If you thought that the Affordable Care Act, aka Obamacare, completely solved the health insurance problem for the United States, then you will probably be happy with some of the types of reforms that are being crafted to address the retirement crisis.
But if you find disturbing the Congressional Budget Office's estimate that in 2019, when the ACA is fully implemented, 22 million Americans will still be without health insurance and that there will be a deep inequality of plans for those who have it, you might be wary of what likely retirement reform will look like if it follows a parallel course.
Retirement, like health care, is an exceptionally profitable industry in the United States.
The sine qua non of corporate-supported retirement reform, like that of health care reform, is that it must not reduce the profits of the existing system. To get real backing from those who pay the lobbyists, it must increase those profits. The ACA thus gave health insurers more business through the subsidized exchanges.
But policy wonks know that profitability has its limits. Some people are too poor to be profited off. Hence, to cover more of the uncovered, the ACA had to expand Medicaid from the poor to the near poor. The government would cover the unprofitable, being careful to leave the profitable business to private insurers with the exchanges.
The financial services industry has profited handsomely from the conversion of traditional pensions to 401(k) private accounts since 1981. But it, like the health insurers, knows that the profitable system is running into public opposition as it has become clear that many are uncovered by workplace plans, and that those with 401(k)s are not getting the retirement incomes they assumed would be forthcoming.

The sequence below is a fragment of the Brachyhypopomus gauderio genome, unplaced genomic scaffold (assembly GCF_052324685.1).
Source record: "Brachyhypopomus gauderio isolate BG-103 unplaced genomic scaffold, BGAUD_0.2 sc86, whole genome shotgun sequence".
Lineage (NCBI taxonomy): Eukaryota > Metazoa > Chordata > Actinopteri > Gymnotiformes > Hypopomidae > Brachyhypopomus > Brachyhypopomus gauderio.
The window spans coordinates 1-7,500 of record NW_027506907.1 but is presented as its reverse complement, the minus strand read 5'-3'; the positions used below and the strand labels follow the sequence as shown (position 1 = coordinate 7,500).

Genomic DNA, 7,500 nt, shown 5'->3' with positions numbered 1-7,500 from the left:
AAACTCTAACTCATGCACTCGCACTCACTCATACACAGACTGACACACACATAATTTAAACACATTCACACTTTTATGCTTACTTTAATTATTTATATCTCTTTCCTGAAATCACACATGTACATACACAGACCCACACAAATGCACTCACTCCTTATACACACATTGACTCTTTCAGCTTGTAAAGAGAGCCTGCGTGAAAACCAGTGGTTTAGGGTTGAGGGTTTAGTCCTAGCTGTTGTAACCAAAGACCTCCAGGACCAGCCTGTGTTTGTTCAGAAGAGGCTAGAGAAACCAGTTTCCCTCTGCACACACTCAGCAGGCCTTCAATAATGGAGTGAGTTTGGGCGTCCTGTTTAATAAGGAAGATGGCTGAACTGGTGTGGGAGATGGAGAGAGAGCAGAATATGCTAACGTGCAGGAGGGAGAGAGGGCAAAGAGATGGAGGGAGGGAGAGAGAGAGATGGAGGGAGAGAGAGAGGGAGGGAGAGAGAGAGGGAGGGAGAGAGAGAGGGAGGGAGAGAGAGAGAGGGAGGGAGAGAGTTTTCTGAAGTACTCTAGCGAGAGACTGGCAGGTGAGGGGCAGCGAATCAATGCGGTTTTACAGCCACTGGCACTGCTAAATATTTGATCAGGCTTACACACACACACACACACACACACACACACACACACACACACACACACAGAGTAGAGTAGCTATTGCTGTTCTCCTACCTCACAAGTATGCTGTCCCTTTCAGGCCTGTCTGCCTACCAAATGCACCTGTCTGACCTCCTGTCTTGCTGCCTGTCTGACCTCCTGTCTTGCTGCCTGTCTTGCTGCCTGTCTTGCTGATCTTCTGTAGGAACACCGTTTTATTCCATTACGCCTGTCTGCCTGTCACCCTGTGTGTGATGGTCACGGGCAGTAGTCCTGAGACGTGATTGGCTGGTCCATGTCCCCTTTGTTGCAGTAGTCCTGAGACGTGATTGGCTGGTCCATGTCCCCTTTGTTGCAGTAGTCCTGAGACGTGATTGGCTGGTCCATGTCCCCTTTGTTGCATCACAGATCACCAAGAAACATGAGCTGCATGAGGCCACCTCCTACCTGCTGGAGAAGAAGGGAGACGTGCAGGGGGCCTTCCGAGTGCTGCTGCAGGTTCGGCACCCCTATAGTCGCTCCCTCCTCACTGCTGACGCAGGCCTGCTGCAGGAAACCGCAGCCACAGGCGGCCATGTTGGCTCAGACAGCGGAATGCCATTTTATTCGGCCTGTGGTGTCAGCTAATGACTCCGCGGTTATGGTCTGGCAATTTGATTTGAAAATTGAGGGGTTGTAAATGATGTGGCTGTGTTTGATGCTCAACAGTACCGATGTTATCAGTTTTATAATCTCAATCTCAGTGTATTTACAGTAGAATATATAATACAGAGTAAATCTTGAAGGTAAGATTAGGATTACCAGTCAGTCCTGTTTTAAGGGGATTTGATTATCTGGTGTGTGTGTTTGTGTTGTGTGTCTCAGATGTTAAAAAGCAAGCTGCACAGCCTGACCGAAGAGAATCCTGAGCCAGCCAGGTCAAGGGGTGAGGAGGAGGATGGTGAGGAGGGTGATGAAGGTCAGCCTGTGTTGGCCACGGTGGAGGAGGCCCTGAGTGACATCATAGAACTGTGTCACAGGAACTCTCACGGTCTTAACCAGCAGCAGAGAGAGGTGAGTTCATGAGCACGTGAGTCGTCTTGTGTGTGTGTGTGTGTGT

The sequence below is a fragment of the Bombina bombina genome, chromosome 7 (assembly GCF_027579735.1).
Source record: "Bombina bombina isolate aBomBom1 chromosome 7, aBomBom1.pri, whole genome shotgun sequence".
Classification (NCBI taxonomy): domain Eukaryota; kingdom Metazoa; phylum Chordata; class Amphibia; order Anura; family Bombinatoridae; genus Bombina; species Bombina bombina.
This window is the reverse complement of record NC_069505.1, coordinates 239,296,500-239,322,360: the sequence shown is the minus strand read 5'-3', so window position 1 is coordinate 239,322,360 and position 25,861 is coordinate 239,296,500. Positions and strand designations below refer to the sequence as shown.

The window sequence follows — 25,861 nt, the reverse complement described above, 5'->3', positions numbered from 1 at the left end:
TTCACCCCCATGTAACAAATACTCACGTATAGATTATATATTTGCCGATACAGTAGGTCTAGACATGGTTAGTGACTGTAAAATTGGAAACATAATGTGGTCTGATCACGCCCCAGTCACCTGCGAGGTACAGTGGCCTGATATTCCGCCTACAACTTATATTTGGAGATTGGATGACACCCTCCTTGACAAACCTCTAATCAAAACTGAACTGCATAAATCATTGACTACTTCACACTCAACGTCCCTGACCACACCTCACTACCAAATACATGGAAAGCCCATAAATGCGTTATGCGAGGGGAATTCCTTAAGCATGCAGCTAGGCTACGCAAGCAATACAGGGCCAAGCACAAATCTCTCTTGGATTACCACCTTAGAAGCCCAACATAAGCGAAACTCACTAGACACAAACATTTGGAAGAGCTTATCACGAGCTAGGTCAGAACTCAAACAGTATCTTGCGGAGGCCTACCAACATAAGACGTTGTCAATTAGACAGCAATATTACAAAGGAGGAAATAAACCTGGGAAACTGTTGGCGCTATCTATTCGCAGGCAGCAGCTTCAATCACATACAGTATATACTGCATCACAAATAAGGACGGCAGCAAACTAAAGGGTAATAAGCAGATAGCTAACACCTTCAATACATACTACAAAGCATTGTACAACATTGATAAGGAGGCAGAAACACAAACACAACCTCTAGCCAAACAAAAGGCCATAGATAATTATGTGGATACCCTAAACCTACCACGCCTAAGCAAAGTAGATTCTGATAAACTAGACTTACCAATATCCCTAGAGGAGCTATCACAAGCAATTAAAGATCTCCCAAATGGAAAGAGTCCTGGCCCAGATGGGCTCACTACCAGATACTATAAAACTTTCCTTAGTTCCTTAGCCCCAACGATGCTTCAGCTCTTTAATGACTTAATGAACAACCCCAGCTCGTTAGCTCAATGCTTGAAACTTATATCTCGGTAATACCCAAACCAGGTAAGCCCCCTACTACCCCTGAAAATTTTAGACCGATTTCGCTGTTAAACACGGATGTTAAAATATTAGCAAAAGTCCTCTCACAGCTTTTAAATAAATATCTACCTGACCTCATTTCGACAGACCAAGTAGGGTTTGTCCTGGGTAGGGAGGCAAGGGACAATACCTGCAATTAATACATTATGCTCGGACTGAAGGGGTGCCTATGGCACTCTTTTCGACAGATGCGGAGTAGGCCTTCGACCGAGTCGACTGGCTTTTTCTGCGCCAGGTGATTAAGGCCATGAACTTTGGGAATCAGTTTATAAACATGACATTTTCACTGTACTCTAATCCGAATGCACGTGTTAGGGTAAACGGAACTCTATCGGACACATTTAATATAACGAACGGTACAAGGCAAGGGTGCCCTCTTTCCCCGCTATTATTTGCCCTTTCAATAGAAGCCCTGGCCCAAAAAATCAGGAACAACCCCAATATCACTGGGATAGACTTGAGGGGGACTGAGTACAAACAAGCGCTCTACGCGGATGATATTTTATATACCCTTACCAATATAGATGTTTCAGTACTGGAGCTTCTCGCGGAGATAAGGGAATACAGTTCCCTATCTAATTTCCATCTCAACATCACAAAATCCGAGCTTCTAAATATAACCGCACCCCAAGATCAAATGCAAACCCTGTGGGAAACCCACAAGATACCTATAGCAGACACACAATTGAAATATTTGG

Retirement reform is thus creeping on to the Washington agenda and the financial services industry wants to make sure that such reforms, if they occur, do not harm its bottom line.
If the type of health care reform we had received would have been solely dictated by what was most effective, we would have, as the wonks knew, received a single-payer system rather than the ACA.
If we want the most effective retirement reform -- one that covers the entire working population and ensures for retirees preservation of their preretirement standards of living -- we would have an expanded Social Security. It is the approach that wins hands down over 401(k)s in maximizing coverage and return on contributions.
According to former Treasury Secretary Lawrence Summers, no wild-eyed progressive reformer even by Washington standards, "Social Security is effective, in large part because it is efficient. More than 99 cents are paid in benefits by Social Security for every dollar that is paid in by workers and employers. Few, if any, private systems -- anywhere in the world -- come close to matching this efficiency."
But the legislative strategists know that the financial services industry will not stand for such a reform if it diverts retirement savings from Wall Street to government control. Hence many, even liberal, legislators are quick to publicly justify reforms as being based on "privately managed" plans. It's an assurance bordering on a request for permission addressed more to the financial services industry than the public.
So, if you thought the ACA did the job, you will probably think that these "privately managed" retirement plans will do so also.
If you didn't, you should support those legislators who are courageous enough to craft and support retirement reform bills that put the priority on retirement security rather than drumming up new business for the financial services industry.